Evergrande has been trying to cut its debt for several years, and Chinese officials have long had their eye on it as a potential systemic risk. The company narrowly avoided a $13 billion cash crunch last year. This month, it again warned of a default as it scrambles to raise the money it needs to pay lenders and suppliers.
It has tried to raise cash by slashing property prices and offloading other businesses it has expanded into, including an electric vehicle unit that has yet to sell a single car. Some investors have been offered real estate in lieu of cash repayment. In a letter to employees that was greeted with skepticism, Xu vowed this week that his company would “walk out of the darkness soon.”
Evergrande did not respond to a request for comment.
‘The game has changed’
Though the Chinese government has bailed out other “too big to fail” companies in the past, its strategy is shifting.
That is reflected in Chinese leader Xi Jinping’s “common prosperity” campaign to address the country’s wealth gap, which includes everything from affordable housing to curbs on children playing video games. Xi has also expressed a desire for economic expansion to be driven more by “high-quality” growth such as consumption and exports and less by empty apartments.
Last year, Chinese regulators introduced three “red lines” aimed at forcing real estate developers to improve their financial health.
Experts point out that if Evergrande is to collapse, it’s because the Chinese government is allowing it to. The challenge for Xi is how to reduce industry debt and rein in runaway housing prices, while also protecting China’s wider economy.
Analysts have already cut the country’s growth forecast for the year and investors will be concerned that the Evergrande crisis may not be an isolated event.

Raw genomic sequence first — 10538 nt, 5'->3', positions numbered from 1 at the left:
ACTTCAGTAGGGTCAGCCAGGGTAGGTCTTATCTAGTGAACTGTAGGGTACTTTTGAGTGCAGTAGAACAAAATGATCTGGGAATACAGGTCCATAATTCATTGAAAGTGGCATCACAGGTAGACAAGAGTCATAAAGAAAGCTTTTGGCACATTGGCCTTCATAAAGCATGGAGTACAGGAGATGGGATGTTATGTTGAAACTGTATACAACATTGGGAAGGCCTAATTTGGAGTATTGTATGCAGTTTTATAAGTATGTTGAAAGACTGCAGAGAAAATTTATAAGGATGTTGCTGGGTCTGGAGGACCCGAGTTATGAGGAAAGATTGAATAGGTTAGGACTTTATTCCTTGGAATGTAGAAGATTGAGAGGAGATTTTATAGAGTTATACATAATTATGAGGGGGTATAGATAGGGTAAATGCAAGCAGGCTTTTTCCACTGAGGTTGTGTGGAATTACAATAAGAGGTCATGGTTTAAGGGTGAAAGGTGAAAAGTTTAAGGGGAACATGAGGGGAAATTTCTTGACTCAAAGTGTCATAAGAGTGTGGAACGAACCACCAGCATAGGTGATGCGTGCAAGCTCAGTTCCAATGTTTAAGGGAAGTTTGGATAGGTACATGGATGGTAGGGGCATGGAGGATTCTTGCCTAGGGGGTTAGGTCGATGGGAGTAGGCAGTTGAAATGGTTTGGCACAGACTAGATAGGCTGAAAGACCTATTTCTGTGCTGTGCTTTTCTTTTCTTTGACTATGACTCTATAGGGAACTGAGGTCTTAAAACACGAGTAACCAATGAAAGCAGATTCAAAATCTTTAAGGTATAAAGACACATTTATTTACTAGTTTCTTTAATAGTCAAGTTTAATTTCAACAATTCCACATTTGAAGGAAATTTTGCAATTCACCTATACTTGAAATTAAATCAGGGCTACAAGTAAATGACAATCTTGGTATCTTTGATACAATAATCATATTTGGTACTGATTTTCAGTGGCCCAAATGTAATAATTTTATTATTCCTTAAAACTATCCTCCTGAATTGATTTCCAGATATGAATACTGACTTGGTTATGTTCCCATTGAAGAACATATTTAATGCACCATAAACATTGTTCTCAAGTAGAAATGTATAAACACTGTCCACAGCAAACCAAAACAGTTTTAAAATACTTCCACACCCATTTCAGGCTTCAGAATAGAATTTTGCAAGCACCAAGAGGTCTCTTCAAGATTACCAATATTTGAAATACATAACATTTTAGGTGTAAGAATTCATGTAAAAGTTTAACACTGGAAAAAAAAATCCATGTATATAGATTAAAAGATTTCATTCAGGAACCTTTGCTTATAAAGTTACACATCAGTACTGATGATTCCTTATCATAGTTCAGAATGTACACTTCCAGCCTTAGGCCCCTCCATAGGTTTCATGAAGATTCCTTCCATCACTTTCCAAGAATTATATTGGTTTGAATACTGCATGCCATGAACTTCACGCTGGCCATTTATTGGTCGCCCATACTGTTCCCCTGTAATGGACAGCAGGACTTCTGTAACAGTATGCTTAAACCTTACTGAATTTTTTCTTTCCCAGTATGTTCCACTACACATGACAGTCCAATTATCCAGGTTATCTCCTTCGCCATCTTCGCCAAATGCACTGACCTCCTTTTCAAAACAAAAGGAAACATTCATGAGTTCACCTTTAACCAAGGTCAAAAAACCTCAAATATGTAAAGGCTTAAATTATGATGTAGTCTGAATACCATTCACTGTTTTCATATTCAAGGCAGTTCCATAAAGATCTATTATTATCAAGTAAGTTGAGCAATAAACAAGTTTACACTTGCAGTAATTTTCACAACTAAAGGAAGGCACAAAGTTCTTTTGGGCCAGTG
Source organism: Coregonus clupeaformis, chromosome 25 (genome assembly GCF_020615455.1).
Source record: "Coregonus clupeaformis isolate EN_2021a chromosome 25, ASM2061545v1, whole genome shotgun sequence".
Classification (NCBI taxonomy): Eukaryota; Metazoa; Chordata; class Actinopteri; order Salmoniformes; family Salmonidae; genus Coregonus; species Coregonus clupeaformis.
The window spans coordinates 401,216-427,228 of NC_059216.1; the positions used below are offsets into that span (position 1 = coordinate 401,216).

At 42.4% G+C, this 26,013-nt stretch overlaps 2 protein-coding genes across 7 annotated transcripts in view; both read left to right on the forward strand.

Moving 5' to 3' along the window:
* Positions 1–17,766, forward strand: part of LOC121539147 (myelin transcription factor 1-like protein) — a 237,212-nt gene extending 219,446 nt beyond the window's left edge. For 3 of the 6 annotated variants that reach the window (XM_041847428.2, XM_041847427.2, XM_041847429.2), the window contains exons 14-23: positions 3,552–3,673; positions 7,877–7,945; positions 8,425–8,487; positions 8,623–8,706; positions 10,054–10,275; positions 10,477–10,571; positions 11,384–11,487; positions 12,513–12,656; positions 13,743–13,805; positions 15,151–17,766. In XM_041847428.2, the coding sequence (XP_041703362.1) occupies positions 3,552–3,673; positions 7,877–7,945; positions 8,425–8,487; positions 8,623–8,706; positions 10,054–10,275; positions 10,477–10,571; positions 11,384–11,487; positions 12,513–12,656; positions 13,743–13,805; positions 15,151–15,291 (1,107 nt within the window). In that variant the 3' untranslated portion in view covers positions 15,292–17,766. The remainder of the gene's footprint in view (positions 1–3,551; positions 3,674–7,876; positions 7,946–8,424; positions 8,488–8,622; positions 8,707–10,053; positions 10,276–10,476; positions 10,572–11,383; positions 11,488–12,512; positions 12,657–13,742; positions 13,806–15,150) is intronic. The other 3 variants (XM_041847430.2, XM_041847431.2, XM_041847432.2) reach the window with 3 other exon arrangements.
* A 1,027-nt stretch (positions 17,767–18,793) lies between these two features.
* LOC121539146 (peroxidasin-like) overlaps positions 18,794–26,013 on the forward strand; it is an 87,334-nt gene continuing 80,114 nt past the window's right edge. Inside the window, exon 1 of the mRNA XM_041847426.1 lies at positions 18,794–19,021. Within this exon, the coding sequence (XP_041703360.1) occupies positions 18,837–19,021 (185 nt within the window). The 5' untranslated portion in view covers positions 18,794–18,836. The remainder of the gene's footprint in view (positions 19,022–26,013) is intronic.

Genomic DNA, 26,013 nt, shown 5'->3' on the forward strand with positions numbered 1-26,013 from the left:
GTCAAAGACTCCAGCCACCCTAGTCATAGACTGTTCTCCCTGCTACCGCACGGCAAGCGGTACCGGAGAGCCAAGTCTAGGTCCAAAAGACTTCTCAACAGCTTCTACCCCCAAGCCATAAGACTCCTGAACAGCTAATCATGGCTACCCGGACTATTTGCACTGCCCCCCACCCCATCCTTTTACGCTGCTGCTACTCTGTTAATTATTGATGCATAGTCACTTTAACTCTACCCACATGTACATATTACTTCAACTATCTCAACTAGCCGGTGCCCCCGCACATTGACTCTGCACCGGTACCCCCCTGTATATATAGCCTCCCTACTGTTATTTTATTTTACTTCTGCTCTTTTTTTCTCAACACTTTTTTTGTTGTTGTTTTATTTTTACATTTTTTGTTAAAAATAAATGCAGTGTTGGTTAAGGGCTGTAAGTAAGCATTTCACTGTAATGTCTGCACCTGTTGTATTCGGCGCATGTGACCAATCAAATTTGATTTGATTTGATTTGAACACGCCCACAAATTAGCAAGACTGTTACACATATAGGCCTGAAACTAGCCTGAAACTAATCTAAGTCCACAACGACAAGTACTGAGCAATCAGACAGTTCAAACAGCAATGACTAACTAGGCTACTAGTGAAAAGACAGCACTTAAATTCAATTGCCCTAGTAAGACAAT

“It’s just a bloated sector,” Alicia Garcia-Herrero, chief Asia-Pacific economist at Natixis in Hong Kong, said in a phone interview Thursday. “It needs to shrink, but by shrinking China’s growth rate will obviously suffer, there’s no doubt about it.”
The growing consensus is that while Beijing may not bail out Evergrande itself, it will move to protect homebuyers, as well as smaller banks that could be destabilized by a default. Foreign investors are more likely to be left out in the cold.
“They’re not going to step in and guarantee everything because they’ve been trying to wring out of the system this addiction to debt and the speculation on property,” Pettis said. “But on the other hand, they can’t allow everything to collapse because this could spread very rapidly.”
U.S. officials have played down the risk that Evergrande poses to global markets. Federal Reserve Chair Jerome Powell said the company’s debt crisis “seems very particular to China.”
“There’s not a lot of direct United States exposure, the big Chinese banks are not tremendously exposed,” he told reporters Wednesday after the Fed’s two-day policy meeting. “But you would worry that it would affect global financial conditions through confidence channels and that kind of thing.”
Hsu also said that while Evergrande is likely to default on its offshore bonds in the coming weeks, the impact on the U.S. economy would be minimal.
For China, what happens next is not a series of defaults among its large developers, “but those developers are going to behave much better,” Garcia-Herrero said.
“The game has changed and they need to realize that.”